This first post is a reflection on an article by Martin Fowler.
My personal problem with these testing approaches to a micro service architecture  is that a lot of it is automated and in isolation. Automation is good as it allows us to make sure we are building the code right but we need manual testing a lot earlier to make sure we are building the right code.
There are many benefits with this approach such as the ability to independently deploy, scale and maintain each component and parallelize development across multiple teams. However, once these additional network partitions have been introduced, the testing strategies that applied for monolithic in process applications need to be reconsidered.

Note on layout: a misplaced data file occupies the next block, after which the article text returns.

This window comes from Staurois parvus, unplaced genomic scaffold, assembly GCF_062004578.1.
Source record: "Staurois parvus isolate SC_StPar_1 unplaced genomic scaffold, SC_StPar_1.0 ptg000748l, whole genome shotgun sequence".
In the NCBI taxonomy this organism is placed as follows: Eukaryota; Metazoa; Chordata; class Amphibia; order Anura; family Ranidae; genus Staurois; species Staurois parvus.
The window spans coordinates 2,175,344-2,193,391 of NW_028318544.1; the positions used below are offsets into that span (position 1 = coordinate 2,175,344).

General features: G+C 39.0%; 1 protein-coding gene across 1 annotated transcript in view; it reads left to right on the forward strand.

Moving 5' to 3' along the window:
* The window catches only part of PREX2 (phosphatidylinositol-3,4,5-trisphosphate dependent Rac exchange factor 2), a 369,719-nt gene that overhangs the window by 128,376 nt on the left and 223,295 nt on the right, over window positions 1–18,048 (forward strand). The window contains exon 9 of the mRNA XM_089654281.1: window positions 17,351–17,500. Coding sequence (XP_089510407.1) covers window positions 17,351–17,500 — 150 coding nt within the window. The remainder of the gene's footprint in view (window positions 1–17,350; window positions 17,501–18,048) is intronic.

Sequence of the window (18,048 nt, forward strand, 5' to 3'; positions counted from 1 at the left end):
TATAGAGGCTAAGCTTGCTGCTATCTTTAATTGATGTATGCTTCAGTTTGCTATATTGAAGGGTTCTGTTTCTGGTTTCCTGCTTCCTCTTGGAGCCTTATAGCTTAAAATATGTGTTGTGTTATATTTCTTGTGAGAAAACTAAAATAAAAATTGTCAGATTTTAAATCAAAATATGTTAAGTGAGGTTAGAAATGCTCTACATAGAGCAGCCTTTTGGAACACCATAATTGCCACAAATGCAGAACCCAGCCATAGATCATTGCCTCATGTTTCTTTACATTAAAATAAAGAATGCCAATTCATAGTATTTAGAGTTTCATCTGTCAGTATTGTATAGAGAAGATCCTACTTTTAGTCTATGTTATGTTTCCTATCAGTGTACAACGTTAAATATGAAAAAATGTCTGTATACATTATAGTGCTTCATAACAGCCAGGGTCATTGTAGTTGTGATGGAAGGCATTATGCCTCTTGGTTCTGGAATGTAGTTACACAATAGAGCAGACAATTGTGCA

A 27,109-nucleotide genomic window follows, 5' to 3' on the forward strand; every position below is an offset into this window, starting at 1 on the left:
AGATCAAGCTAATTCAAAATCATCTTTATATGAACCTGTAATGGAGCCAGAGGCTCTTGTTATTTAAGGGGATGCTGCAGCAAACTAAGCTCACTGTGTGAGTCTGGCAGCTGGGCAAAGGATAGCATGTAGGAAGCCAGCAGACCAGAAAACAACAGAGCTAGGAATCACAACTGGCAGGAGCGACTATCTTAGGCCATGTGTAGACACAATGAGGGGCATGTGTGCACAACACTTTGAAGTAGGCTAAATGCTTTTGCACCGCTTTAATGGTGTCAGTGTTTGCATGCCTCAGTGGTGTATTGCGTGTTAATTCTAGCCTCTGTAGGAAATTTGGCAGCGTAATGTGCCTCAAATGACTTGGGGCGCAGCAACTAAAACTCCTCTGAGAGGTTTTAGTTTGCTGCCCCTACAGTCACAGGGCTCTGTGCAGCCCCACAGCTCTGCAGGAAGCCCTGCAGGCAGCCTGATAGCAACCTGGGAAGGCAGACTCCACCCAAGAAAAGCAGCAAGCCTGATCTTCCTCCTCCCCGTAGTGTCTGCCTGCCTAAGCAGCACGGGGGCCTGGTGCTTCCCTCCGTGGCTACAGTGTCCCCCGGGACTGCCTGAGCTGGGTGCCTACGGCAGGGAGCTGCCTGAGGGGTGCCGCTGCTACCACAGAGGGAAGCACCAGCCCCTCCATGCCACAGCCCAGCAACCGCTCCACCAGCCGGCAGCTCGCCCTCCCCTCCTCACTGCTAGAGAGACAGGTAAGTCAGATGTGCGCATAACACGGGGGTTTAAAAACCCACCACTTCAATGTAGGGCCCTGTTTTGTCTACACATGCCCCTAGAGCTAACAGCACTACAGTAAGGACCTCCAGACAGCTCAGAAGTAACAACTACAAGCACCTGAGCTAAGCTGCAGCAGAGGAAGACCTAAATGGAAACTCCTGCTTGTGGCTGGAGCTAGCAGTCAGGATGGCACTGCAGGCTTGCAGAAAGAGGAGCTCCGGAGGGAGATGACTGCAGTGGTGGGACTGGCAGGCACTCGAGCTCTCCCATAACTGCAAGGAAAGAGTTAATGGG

Testing Pyramid РHow to focus the testing effort 

This is actually not that different from other automation test strategies I have read.

Aim to provide coverage at each layer and between layers with the challenge being to stay lightweight.
The first three layers are best tested in isolation where possible. Component and integration tests may need to call on other services but these can be stubbed to keep tests fast and maintainable. 
Any external service that is out of the team’s control should be stubbed/mocked in order to test failure scenarios.
One key characteristic in this type of architecture is graceful failure! The system must fail gracefully as it is prone to fail in many places.

Testing micro services in isolation:
Fast feedback as no end to end test.
Controlled environment – minimizes moving parts